The answer to this question is that the motivation behind a crowdsourcing initiative is not always clear, but the people responsible are: a crowdsourcing process simply fails when its organizers do not know how to manage it, according to an article published on HBR.org on how to guide the talent within the masses towards a concrete goal.
The accusing finger is clear: if thousands of people coincide in not participating in a collective process, the strong likelihood is that the approach is wrong. A look at history (recent and not so recent) will suffice to see numerous examples of the successful mobilization of the masses: we already spoke here of Napoleon and how he used crowdsourcing to devise solutions to preserve food in optimal conditions for his soldiers during war campaigns.
Anyone who launches a crowdsourcing campaign must act like a magnet towards other people’s ideas. Photography: HBR.org
Recent history shows, on the other hand, a resounding failure such as the Pirate Party in Germany, a political formation that ran in the 2012 National elections with a crowdsourcing platform that promoted a veto to the country’s current system of electoral constituencies.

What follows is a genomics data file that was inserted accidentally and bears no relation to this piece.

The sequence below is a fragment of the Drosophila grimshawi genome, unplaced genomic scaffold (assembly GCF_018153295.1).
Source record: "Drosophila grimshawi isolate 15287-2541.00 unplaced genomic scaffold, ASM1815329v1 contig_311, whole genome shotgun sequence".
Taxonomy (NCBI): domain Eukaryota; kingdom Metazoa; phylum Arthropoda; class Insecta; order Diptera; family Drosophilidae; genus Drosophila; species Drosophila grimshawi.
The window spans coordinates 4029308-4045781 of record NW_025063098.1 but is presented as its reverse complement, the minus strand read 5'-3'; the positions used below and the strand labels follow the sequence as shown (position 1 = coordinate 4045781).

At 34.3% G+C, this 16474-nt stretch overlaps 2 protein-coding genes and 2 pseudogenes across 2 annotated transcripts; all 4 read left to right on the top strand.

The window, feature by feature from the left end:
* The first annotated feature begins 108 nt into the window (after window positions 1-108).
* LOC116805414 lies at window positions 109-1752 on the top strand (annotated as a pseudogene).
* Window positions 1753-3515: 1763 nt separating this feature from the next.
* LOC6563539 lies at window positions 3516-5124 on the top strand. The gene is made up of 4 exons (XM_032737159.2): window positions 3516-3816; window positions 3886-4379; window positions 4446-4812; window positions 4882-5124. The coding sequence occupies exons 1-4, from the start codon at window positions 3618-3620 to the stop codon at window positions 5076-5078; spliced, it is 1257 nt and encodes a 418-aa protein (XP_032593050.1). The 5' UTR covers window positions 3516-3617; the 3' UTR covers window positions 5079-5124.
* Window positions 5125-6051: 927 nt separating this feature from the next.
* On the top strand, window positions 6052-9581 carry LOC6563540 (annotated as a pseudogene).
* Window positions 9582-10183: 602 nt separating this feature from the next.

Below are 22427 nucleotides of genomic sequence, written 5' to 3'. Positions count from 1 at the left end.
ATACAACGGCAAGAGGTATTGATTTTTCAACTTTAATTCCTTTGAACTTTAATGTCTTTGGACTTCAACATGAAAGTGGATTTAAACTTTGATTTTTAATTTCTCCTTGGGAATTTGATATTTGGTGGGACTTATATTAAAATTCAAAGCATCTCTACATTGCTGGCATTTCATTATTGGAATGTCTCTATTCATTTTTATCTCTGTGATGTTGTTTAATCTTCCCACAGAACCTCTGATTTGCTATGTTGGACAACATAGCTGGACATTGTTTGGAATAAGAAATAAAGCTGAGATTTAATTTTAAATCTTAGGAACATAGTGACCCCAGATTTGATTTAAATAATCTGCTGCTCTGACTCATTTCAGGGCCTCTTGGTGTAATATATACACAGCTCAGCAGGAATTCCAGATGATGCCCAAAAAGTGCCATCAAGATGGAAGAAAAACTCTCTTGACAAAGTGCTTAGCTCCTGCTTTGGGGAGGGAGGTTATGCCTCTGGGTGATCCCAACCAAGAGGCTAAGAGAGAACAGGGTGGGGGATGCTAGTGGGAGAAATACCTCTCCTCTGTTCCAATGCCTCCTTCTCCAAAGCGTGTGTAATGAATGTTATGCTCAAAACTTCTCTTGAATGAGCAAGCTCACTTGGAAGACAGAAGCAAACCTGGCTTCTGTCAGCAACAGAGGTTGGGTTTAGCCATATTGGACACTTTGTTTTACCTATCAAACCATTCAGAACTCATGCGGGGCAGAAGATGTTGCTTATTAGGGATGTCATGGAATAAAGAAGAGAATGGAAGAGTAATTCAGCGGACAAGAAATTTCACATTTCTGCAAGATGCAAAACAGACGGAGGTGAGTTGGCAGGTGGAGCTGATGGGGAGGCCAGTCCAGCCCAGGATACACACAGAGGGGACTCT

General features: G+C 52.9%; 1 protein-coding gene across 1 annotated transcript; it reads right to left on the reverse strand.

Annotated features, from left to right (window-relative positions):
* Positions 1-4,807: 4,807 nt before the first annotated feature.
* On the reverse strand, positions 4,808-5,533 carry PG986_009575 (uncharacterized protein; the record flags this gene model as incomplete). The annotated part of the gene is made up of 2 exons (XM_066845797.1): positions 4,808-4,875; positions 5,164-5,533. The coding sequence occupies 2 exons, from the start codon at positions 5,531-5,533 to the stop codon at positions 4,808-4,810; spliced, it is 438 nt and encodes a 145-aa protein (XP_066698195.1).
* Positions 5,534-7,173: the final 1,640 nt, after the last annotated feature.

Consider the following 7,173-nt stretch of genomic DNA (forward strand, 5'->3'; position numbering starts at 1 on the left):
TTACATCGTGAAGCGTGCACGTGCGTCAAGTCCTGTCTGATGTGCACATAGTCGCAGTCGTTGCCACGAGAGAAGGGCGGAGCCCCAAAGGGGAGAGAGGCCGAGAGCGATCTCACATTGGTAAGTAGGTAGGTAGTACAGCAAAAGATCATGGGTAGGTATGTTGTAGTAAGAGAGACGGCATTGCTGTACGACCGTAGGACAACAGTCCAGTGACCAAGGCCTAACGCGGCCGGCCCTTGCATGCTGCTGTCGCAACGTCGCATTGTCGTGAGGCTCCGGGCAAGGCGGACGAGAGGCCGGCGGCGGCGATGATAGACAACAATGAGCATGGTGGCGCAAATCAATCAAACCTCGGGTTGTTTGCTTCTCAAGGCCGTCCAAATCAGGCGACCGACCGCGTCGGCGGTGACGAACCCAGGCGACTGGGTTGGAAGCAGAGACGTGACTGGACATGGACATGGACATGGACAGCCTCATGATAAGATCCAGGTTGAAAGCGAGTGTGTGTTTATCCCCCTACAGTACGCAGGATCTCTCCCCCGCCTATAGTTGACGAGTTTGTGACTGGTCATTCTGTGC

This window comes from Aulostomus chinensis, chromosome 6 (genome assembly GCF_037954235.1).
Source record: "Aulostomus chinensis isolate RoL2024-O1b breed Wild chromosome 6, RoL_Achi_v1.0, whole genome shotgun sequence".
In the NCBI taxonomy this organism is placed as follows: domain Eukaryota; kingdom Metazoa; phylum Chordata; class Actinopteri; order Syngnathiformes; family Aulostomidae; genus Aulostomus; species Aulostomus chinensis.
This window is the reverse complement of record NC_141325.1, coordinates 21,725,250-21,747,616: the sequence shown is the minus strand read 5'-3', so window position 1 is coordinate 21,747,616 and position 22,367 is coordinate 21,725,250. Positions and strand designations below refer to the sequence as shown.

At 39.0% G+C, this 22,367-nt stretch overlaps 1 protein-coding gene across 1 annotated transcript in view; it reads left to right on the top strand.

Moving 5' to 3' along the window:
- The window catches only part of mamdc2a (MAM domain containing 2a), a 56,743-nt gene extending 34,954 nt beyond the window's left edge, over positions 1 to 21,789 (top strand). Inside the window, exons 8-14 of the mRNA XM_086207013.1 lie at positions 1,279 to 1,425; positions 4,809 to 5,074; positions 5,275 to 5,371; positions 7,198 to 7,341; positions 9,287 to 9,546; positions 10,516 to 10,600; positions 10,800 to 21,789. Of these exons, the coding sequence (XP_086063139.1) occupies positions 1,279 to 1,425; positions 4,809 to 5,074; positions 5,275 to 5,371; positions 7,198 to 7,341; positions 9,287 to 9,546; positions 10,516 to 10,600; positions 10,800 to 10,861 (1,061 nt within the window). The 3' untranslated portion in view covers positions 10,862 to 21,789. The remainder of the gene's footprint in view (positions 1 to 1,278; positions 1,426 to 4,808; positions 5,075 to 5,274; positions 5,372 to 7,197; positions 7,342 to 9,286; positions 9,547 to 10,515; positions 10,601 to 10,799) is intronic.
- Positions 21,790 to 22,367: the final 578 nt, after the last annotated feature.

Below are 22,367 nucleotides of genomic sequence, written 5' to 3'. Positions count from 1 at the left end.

Party officials called for citizens to participate in the initiative in the region of North Rhine-Westphalia (18 million inhabitants), where in previous local elections they had obtained 7.8% of the votes. However, only 20 people participated in the platform.
Why was the first example a success and the second such a resounding failure?
The authors of the article point to several keys to succeed in a crowdsourcing process:
Contribute before receiving: that is, do not promote a community that is devoid of content or where the objective is not clearly explained. That breeds confusion, and in turn non-participation. Or, at best, dispersion and the contribution of ideas unrelated to the objectives sought by the project’s promoters. Furthermore, humans are social beings who tend to be gregarious, therefore preferring to participate in initiatives that are backed by the group and their peers.
Show interest in the contributions of people who participate in the process. Don’t forget that in most processes of this kind contributions are altruistic, so acknowledgement is a basic reward mechanism. A proactive and communicative attitude with participants is essential for the process to be successful.
And, most important of all: open you mind and the organization to external ideas. If that mentality does not exist, any crowdsourcing process is doomed to fail. In other words, if you want to receive ideas from outside the organization, you must first be predisposed to make your own ideas known, as well as the motivation behind asking for other people’s ideas.
Crowdsourcing: the reasons behind some success stories